Judge Unravels Copycat Action of Sabre Insurers

     FORT WORTH (CN) – With an identical case pending in New York, a federal judge nixed a Texas suit from two insurers who do not want to cover antitrust claims American Airlines filed against their client.
     Though Insurance Company of the State of Pennsylvania and Chartis Specialty Insurance Co. filed a June 28, 2012, declaratory judgment action against Sabre in Texas, U.S. District Judge John McBryde found that Sabre, a travel-reservation firm, actually sued the insurers two days earlier in Manhattan Supreme Court.
     Claiming that the insurers had failed to pay on its policy claims, Sabre asserted breach of contract and violations of the Texas Insurance Code. It said the insurers owe a duty to defend and indemnify it from an American Airlines antitrust action.
     McBryde concluded last week that the Anti-Injunction Act prohibits the court from considering the insurers’ federal action for declaratory judgment.
     “The Anti-Injunction Act provides a court of the United States may not grant an injunction to stay proceedings in a state court except as expressly authorized by act of Congress, or where necessary in aid of its jurisdiction, or to protect or effectuate its judgment,” according to the 11-page opinion.
     With no sign of a statutory exception, McBryde concluded that he is barred from enjoining the New York state suit.
     “Here, the court is faced with a first-filed state court action involving the same parties and same claims as those in a later-filed federal case,” McBryde wrote. “The court is satisfied that granting declaratory relief in the federal action would have the same effect as an injunction on the state court proceedings in the New York action.”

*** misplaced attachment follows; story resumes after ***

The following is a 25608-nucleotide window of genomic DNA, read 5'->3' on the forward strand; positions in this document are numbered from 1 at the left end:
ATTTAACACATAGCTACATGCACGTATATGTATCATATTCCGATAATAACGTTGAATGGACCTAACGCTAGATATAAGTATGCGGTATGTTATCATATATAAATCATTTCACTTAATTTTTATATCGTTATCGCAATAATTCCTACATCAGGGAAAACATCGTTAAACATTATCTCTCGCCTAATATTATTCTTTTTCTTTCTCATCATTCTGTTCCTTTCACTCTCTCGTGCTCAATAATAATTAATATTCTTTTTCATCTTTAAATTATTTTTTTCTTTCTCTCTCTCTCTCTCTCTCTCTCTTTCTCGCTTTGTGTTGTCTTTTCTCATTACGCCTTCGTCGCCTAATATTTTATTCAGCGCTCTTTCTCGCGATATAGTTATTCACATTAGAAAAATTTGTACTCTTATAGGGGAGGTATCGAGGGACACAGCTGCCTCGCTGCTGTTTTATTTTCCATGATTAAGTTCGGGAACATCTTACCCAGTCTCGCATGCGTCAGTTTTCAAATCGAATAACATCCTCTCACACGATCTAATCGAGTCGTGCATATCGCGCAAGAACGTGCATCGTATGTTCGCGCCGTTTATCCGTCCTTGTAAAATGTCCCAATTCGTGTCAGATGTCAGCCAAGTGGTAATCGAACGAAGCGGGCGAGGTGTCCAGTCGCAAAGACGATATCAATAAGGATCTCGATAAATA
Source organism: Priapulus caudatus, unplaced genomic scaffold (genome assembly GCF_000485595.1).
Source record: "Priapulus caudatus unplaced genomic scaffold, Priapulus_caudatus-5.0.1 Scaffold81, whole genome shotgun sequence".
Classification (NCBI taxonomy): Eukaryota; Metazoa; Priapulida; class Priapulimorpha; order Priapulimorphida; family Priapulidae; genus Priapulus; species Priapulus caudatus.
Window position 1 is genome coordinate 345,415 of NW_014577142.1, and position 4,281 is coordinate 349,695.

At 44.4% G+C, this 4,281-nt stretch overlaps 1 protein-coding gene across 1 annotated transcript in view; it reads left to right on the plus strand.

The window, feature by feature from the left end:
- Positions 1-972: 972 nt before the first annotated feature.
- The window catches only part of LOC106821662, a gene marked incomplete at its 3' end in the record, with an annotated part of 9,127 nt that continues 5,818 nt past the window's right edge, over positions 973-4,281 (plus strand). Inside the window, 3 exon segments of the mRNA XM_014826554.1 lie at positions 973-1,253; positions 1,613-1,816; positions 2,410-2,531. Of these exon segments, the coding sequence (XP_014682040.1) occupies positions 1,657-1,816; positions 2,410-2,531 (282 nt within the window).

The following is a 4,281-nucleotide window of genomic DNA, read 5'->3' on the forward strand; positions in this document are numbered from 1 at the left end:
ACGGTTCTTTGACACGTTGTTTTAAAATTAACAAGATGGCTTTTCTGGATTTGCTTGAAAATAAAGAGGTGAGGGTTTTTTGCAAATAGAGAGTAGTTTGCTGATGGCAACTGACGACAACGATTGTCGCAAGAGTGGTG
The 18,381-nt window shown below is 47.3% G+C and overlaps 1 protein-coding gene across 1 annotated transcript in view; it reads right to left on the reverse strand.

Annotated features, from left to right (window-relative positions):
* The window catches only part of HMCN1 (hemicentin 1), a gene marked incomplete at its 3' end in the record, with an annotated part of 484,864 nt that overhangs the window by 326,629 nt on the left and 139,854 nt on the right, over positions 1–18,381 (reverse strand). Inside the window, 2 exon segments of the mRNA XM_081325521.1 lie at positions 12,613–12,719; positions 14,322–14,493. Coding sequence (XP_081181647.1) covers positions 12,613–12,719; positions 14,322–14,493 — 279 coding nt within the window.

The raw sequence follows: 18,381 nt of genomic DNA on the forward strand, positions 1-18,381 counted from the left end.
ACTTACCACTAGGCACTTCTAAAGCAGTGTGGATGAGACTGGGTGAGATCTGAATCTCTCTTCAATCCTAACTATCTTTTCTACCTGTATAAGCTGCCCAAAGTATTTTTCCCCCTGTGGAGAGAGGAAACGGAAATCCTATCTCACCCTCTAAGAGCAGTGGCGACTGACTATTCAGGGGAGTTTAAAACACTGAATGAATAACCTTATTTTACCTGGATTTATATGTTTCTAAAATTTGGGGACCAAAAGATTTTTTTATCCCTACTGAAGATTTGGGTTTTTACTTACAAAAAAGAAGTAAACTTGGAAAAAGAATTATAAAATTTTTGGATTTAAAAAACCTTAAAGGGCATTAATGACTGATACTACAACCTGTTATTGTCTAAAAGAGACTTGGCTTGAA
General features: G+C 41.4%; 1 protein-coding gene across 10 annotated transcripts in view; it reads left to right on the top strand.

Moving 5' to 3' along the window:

This prevents the court from considering the insurers’ request for declaratory relief as well, he added.
     In October, Fort Worth-based American settled its antitrust dispute with Southlake-based Sabre.
     The airline had claimed Sabre tried to shut down its competing AA Direct Connect ticketing services and inflicted more than $1 billion in damages.
     Seeing American’s service as a “significant competitive threat” to Sabre’s Global Distribution System (GDS), Sabre “engaged in a broad and unlawful multi-part anti-competitive scheme,” according to the amended federal complaint American filed in 2011.
     The illegal practices included the inclusion of contract terms with airlines that limited the use of competing forms of distribution, tying up travel agents to long-term restrictive agreements that require or give incentives their use of GDS exclusively, and retaliating against American and others that threaten Sabre’s monopoly, American alleged.
     Under the settlement, American and Sabre renewed their distribution agreement for an undisclosed number of years. Sabre also agreed to pay an unspecified amount of money while American continued development of AA Direct Connect.
     Sabre was once owned by American, but was spun off in 2000 through an initial public offering.

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